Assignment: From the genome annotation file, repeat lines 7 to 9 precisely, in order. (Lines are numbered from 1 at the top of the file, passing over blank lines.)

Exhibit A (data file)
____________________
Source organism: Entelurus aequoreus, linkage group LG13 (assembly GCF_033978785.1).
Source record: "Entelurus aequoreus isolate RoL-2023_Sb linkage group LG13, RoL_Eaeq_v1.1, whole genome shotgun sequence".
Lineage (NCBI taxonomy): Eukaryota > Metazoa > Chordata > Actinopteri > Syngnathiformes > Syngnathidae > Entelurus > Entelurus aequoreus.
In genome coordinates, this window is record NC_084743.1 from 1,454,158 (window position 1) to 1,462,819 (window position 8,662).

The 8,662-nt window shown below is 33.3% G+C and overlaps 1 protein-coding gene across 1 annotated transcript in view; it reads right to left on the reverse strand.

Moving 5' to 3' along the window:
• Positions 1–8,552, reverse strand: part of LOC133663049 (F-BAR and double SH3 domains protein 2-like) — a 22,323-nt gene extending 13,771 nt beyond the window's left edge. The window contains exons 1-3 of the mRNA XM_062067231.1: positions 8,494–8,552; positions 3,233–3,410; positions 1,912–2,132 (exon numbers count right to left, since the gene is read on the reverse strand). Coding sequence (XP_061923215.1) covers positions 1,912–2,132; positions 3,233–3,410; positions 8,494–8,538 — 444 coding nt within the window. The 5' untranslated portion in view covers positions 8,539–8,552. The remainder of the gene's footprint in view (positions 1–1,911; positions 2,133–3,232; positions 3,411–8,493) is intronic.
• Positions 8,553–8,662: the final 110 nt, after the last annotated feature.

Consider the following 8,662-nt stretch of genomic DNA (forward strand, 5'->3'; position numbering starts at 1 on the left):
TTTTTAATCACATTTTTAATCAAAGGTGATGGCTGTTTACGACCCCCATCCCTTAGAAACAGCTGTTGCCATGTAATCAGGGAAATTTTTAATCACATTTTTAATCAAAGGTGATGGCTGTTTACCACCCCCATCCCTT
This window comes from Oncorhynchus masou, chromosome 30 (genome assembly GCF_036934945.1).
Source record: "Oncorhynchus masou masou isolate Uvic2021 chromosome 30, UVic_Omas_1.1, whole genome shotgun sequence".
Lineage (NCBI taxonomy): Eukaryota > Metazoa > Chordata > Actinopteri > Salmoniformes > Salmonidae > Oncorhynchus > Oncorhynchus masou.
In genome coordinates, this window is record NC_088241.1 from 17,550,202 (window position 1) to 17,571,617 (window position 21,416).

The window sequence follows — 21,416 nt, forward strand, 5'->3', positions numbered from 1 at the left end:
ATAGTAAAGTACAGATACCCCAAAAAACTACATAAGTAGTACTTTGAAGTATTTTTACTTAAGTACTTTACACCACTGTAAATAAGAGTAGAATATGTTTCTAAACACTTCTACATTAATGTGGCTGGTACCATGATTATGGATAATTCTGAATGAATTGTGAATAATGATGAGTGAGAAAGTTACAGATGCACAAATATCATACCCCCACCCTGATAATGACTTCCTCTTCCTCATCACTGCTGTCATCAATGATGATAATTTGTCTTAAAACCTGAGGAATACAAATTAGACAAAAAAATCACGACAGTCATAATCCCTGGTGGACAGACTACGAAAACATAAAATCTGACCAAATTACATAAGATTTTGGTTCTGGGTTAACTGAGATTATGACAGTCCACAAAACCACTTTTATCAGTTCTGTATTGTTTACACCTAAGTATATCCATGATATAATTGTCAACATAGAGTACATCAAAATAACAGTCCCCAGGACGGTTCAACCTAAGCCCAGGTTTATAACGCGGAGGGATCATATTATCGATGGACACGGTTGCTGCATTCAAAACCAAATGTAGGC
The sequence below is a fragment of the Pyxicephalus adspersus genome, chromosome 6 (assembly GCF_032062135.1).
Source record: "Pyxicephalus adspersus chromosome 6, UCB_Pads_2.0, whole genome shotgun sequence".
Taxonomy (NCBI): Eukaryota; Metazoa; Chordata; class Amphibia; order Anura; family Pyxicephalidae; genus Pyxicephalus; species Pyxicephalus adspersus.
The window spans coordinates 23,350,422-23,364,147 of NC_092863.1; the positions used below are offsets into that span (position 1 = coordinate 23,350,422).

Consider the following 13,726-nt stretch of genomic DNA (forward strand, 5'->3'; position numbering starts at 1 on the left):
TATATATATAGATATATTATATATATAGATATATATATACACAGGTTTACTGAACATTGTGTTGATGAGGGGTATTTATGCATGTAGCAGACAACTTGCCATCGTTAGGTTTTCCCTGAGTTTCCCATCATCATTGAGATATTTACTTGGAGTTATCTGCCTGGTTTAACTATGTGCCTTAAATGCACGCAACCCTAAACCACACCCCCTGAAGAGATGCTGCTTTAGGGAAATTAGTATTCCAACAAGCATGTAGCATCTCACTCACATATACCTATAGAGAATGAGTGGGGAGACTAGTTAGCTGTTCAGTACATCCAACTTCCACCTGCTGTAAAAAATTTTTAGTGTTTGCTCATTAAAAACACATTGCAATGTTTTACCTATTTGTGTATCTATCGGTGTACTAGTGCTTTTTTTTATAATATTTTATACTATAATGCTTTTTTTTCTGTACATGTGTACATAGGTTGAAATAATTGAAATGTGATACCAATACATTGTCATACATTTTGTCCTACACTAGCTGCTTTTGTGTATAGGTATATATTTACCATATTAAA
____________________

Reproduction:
• Positions 1–8,552, reverse strand: part of LOC133663049 (F-BAR and double SH3 domains protein 2-like) — a 22,323-nt gene extending 13,771 nt beyond the window's left edge. The window contains exons 1-3 of the mRNA XM_062067231.1: positions 8,494–8,552; positions 3,233–3,410; positions 1,912–2,132 (exon numbers count right to left, since the gene is read on the reverse strand). Coding sequence (XP_061923215.1) covers positions 1,912–2,132; positions 3,233–3,410; positions 8,494–8,538 — 444 coding nt within the window. The 5' untranslated portion in view covers positions 8,539–8,552. The remainder of the gene's footprint in view (positions 1–1,911; positions 2,133–3,232; positions 3,411–8,493) is intronic.
• Positions 8,553–8,662: the final 110 nt, after the last annotated feature.

Consider the following 8,662-nt stretch of genomic DNA (forward strand, 5'->3'; position numbering starts at 1 on the left):